Learn financial and statistical terms to understand the investment language.
A measure of the volatility, or systematic risk, of a security or a portfolio in comparison to the market as a whole.
Compound Annual Growth Rate is a number that describes the rate at which an investment would have grown if it grew at a steady rate.
A statistical measure of how two data sets move in relation to each other. Perfect positive correlation (a correlation co-efficient of +1) implies that as one security moves, either up or down, the other security will move in lockstep, in the same direction.
The peak-to-trough decline during a specific record period of an investment, fund or commodity. A drawdown is usually quoted as the percentage between the peak and the trough.
An exchange-traded fund (ETF) is an investment fund traded on stock exchanges, much like stocks. An ETF holds assets such as stocks, commodities, or bonds, and trades close to its net asset value over the course of the trading day. ETFs are attractive as investments because of their low costs, tax efficiency, and stock-like features.
A statistical measure used to describe the distribution of observed data around the mean.
A ratio developed to measure risk-adjusted performance. The Sharpe ratio tells us whether a portfolio’s returns are due to smart investment decisions or a result of excess risk. The greater a portfolio’s Sharpe ratio, the better its risk-adjusted performance has been.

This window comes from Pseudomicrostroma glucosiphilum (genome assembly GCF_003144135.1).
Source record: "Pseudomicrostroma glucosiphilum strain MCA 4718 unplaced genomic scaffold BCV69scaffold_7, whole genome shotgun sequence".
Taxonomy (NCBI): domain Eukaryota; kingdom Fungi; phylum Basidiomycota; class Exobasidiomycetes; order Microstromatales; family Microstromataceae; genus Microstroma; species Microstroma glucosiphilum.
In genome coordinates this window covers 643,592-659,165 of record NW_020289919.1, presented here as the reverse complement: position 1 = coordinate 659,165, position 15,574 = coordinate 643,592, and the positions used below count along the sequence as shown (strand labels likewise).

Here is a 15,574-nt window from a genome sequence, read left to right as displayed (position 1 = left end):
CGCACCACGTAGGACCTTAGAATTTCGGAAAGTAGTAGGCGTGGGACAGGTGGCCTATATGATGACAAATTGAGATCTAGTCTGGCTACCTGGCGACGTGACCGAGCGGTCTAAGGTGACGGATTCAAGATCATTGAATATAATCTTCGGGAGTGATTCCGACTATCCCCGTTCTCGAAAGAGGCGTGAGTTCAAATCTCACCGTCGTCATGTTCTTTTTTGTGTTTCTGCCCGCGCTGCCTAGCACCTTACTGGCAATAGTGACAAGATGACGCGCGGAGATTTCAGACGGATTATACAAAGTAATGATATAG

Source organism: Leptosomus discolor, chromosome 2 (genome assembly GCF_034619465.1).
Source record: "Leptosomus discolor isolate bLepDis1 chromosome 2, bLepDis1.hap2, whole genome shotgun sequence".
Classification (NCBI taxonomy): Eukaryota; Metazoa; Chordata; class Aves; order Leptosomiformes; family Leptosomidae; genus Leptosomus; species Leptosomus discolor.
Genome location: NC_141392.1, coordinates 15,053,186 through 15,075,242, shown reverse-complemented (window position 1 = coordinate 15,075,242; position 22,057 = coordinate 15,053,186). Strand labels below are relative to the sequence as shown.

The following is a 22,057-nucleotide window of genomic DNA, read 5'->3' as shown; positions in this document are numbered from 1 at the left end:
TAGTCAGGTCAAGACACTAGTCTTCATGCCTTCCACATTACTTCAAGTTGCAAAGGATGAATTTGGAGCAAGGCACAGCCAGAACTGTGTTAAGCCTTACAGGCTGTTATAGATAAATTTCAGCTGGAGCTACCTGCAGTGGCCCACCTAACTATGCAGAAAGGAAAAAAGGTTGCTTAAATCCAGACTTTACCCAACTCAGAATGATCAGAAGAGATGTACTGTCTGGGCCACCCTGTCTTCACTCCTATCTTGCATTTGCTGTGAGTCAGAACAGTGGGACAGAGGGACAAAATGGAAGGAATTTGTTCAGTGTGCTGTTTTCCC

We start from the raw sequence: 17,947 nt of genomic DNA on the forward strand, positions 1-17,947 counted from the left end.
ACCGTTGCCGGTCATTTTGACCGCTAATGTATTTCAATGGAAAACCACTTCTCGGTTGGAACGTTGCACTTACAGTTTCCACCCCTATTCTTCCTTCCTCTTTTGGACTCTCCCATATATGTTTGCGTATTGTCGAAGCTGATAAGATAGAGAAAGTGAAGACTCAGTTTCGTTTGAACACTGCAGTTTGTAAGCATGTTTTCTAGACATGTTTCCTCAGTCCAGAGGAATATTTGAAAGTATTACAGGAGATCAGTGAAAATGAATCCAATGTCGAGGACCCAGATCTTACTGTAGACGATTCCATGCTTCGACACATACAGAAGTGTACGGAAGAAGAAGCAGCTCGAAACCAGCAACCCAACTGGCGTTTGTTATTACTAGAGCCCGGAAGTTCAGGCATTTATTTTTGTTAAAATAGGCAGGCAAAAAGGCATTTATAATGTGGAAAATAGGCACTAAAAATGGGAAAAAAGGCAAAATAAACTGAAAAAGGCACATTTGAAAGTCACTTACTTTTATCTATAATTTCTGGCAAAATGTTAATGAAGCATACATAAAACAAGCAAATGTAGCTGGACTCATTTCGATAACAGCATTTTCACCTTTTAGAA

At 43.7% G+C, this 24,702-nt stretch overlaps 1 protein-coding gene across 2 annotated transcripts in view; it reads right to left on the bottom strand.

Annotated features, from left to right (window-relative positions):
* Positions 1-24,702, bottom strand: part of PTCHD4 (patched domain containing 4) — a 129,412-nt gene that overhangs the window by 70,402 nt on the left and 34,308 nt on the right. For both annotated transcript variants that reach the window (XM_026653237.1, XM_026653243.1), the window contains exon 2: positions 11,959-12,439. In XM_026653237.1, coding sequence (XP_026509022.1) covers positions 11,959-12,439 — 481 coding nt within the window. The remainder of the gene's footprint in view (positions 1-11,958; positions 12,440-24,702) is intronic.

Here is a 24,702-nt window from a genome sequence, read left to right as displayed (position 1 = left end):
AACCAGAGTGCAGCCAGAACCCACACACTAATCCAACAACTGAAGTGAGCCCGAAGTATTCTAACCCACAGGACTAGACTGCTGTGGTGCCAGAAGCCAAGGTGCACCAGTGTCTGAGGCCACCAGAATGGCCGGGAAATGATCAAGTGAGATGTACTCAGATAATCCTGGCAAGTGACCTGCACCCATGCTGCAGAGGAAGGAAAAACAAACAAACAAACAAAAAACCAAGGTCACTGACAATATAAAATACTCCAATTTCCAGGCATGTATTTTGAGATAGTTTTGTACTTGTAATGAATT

Short selling (also known as shorting or going short) is the practice of selling securities, that have been borrowed from a third party (usually a broker). The short seller hopes to profit from a decline in the price of the assets between the sale and the repurchase, as the seller will pay less to buy the assets than it received on selling them. The short seller will incur a loss if the price of the assets rises.
Describe asymmetry from the normal distribution in a set of statistical data. Skewness can come in the form of “negative skewness” or “positive skewness”, depending on whether data points are skewed to the left (negative skew) or to the right (positive skew) of the data average.
A method of evaluating securities by analyzing statistics generated by market activity, such as past prices and volume. Technical analysts do not attempt to measure a security’s intrinsic value, but instead use charts and other tools to identify patterns that can suggest future activity. Technical analysts believe that the historical performance of stocks and markets are indications of future performance.
An investment performance measure that combines two components; any change in the price of the security and any dividends or interest paid to shareholders over the period being measured.
Upside/Downside Capture Ratio
A statistical measure of an investment manager’s overall performance in up and down-markets. The up/down-market capture ratio is used to evaluate how well an investment manager performed relative to an index during periods when that index has risen/fallen. An investment manager who has an up-market ratio greater than 100 has outperformed the index during the up-market. For example, a manager with an up-market capture ratio of 120 indicates that the manager outperformed the market by 20% during the specified period. An investment manager who has a down-market ratio less than 100 has outperformed the index during the down-market. An investment manager who has positive performance when the index is negative will have down-market ratio less than 0.
Value at Risk (VaR)
A technique used to estimate the probability of portfolio losses based on the statistical analysis of historical price trends and volatilities. For example, if a portfolio of stocks has a one-day 5% VaR of $1 million, there is a 0.05 probability that the portfolio will fall in value by more than $1 million over a one-day period if there is no trading.
Source: Wikipedia, Investopedia